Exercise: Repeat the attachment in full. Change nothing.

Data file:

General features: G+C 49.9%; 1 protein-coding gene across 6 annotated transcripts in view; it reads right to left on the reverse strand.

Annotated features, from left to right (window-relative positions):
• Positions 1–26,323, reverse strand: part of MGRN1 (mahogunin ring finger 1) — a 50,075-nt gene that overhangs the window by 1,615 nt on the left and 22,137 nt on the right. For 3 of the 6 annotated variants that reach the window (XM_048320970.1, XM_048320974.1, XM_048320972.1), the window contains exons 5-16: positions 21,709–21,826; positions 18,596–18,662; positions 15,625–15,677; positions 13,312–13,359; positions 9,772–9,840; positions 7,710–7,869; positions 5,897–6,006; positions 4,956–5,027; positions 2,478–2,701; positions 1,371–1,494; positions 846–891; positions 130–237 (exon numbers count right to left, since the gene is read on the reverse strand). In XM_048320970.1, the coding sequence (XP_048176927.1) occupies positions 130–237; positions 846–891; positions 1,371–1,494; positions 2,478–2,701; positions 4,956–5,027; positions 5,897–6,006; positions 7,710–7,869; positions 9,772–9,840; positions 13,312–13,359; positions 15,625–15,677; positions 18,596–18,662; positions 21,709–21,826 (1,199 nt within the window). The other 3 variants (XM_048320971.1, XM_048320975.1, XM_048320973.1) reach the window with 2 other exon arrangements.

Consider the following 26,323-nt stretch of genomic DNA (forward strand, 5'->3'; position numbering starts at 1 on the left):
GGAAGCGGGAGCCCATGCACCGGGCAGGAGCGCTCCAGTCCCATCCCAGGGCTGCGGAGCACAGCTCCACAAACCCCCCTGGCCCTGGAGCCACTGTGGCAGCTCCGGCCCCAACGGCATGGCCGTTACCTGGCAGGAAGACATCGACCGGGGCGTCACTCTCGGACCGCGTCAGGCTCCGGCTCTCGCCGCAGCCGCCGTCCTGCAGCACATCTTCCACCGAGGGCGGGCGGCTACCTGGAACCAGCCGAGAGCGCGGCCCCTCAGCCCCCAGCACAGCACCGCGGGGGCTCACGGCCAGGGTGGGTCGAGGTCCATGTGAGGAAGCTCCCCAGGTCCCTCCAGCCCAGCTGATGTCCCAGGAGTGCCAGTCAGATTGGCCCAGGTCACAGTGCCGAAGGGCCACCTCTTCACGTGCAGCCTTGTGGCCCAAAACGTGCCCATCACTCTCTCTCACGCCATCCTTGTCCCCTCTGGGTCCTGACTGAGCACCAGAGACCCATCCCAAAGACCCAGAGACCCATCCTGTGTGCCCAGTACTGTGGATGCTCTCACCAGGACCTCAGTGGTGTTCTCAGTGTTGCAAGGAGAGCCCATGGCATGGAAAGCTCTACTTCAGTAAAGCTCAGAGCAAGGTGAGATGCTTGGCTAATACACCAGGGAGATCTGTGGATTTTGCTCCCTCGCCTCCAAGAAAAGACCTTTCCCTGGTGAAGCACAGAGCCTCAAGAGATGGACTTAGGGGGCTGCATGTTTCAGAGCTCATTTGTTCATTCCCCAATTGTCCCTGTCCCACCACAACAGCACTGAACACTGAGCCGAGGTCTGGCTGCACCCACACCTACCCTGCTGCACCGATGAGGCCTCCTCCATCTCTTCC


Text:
General features: G+C 49.9%; 1 protein-coding gene across 6 annotated transcripts in view; it reads right to left on the reverse strand.

Annotated features, from left to right (window-relative positions):
• Positions 1–26,323, reverse strand: part of MGRN1 (mahogunin ring finger 1) — a 50,075-nt gene that overhangs the window by 1,615 nt on the left and 22,137 nt on the right. For 3 of the 6 annotated variants that reach the window (XM_048320970.1, XM_048320974.1, XM_048320972.1), the window contains exons 5-16: positions 21,709–21,826; positions 18,596–18,662; positions 15,625–15,677; positions 13,312–13,359; positions 9,772–9,840; positions 7,710–7,869; positions 5,897–6,006; positions 4,956–5,027; positions 2,478–2,701; positions 1,371–1,494; positions 846–891; positions 130–237 (exon numbers count right to left, since the gene is read on the reverse strand). In XM_048320970.1, the coding sequence (XP_048176927.1) occupies positions 130–237; positions 846–891; positions 1,371–1,494; positions 2,478–2,701; positions 4,956–5,027; positions 5,897–6,006; positions 7,710–7,869; positions 9,772–9,840; positions 13,312–13,359; positions 15,625–15,677; positions 18,596–18,662; positions 21,709–21,826 (1,199 nt within the window). The other 3 variants (XM_048320971.1, XM_048320975.1, XM_048320973.1) reach the window with 2 other exon arrangements.

Consider the following 26,323-nt stretch of genomic DNA (forward strand, 5'->3'; position numbering starts at 1 on the left):
GGAAGCGGGAGCCCATGCACCGGGCAGGAGCGCTCCAGTCCCATCCCAGGGCTGCGGAGCACAGCTCCACAAACCCCCCTGGCCCTGGAGCCACTGTGGCAGCTCCGGCCCCAACGGCATGGCCGTTACCTGGCAGGAAGACATCGACCGGGGCGTCACTCTCGGACCGCGTCAGGCTCCGGCTCTCGCCGCAGCCGCCGTCCTGCAGCACATCTTCCACCGAGGGCGGGCGGCTACCTGGAACCAGCCGAGAGCGCGGCCCCTCAGCCCCCAGCACAGCACCGCGGGGGCTCACGGCCAGGGTGGGTCGAGGTCCATGTGAGGAAGCTCCCCAGGTCCCTCCAGCCCAGCTGATGTCCCAGGAGTGCCAGTCAGATTGGCCCAGGTCACAGTGCCGAAGGGCCACCTCTTCACGTGCAGCCTTGTGGCCCAAAACGTGCCCATCACTCTCTCTCACGCCATCCTTGTCCCCTCTGGGTCCTGACTGAGCACCAGAGACCCATCCCAAAGACCCAGAGACCCATCCTGTGTGCCCAGTACTGTGGATGCTCTCACCAGGACCTCAGTGGTGTTCTCAGTGTTGCAAGGAGAGCCCATGGCATGGAAAGCTCTACTTCAGTAAAGCTCAGAGCAAGGTGAGATGCTTGGCTAATACACCAGGGAGATCTGTGGATTTTGCTCCCTCGCCTCCAAGAAAAGACCTTTCCCTGGTGAAGCACAGAGCCTCAAGAGATGGACTTAGGGGGCTGCATGTTTCAGAGCTCATTTGTTCATTCCCCAATTGTCCCTGTCCCACCACAACAGCACTGAACACTGAGCCGAGGTCTGGCTGCACCCACACCTACCCTGCTGCACCGATGAGGCCTCCTCCATCTCTTCC